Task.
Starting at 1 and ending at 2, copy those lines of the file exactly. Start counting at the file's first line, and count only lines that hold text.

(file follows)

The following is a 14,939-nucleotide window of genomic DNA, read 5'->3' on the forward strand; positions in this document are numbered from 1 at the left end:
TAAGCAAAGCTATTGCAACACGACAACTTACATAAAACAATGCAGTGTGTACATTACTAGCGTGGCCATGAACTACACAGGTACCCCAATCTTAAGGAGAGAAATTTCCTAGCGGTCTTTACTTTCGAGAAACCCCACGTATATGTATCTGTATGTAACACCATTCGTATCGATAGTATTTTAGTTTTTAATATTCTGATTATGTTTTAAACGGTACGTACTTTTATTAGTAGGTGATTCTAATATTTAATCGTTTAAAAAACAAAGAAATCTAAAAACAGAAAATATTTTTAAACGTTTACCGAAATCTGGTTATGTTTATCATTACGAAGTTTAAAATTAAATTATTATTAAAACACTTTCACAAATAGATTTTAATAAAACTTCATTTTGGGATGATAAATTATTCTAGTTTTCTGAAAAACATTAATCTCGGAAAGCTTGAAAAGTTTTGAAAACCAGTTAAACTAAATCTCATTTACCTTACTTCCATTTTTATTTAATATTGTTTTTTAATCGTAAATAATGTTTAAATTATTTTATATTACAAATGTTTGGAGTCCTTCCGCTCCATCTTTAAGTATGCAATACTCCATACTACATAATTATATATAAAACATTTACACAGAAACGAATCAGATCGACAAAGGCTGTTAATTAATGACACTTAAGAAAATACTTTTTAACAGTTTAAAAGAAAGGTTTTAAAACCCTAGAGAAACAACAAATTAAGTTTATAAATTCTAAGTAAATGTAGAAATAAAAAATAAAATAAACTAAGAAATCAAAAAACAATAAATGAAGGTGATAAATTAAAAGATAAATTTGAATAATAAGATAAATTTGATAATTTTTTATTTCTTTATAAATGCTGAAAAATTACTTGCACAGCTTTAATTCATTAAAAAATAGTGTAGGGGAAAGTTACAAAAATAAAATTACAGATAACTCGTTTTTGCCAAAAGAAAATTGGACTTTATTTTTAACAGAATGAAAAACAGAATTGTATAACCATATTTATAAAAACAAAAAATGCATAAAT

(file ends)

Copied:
The following is a 14,939-nucleotide window of genomic DNA, read 5'->3' on the forward strand; positions in this document are numbered from 1 at the left end:
TAAGCAAAGCTATTGCAACACGACAACTTACATAAAACAATGCAGTGTGTACATTACTAGCGTGGCCATGAACTACACAGGTACCCCAATCTTAAGGAGAGAAATTTCCTAGCGGTCTTTACTTTCGAGAAACCCCACGTATATGTATCTGTATGTAACACCATTCGTATCGATAGTATTTTAGTTTTTAATATTCTGATTATGTTTTAAACGGTACGTACTTTTATTAGTAGGTGATTCTAATATTTAATCGTTTAAAAAACAAAGAAATCTAAAAACAGAAAATATTTTTAAACGTTTACCGAAATCTGGTTATGTTTATCATTACGAAGTTTAAAATTAAATTATTATTAAAACACTTTCACAAATAGATTTTAATAAAACTTCATTTTGGGATGATAAATTATTCTAGTTTTCTGAAAAACATTAATCTCGGAAAGCTTGAAAAGTTTTGAAAACCAGTTAAACTAAATCTCATTTACCTTACTTCCATTTTTATTTAATATTGTTTTTTAATCGTAAATAATGTTTAAATTATTTTATATTACAAATGTTTGGAGTCCTTCCGCTCCATCTTTAAGTATGCAATACTCCATACTACATAATTATATATAAAACATTTACACAGAAACGAATCAGATCGACAAAGGCTGTTAATTAATGACACTTAAGAAAATACTTTTTAACAGTTTAAAAGAAAGGTTTTAAAACCCTAGAGAAACAACAAATTAAGTTTATAAATTCTAAGTAAATGTAGAAATAAAAAATAAAATAAACTAAGAAATCAAAAAACAATAAATGAAGGTGATAAATTAAAAGATAAATTTGAATAATAAGATAAATTTGATAATTTTTTATTTCTTTATAAATGCTGAAAAATTACTTGCACAGCTTTAATTCATTAAAAAATAGTGTAGGGGAAAGTTACAAAAATAAAATTACAGATAACTCGTTTTTGCCAAAAGAAAATTGGACTTTATTTTTAACAGAATGAAAAACAGAATTGTATAACCATATTTATAAAAACAAAAAATGCATAAAT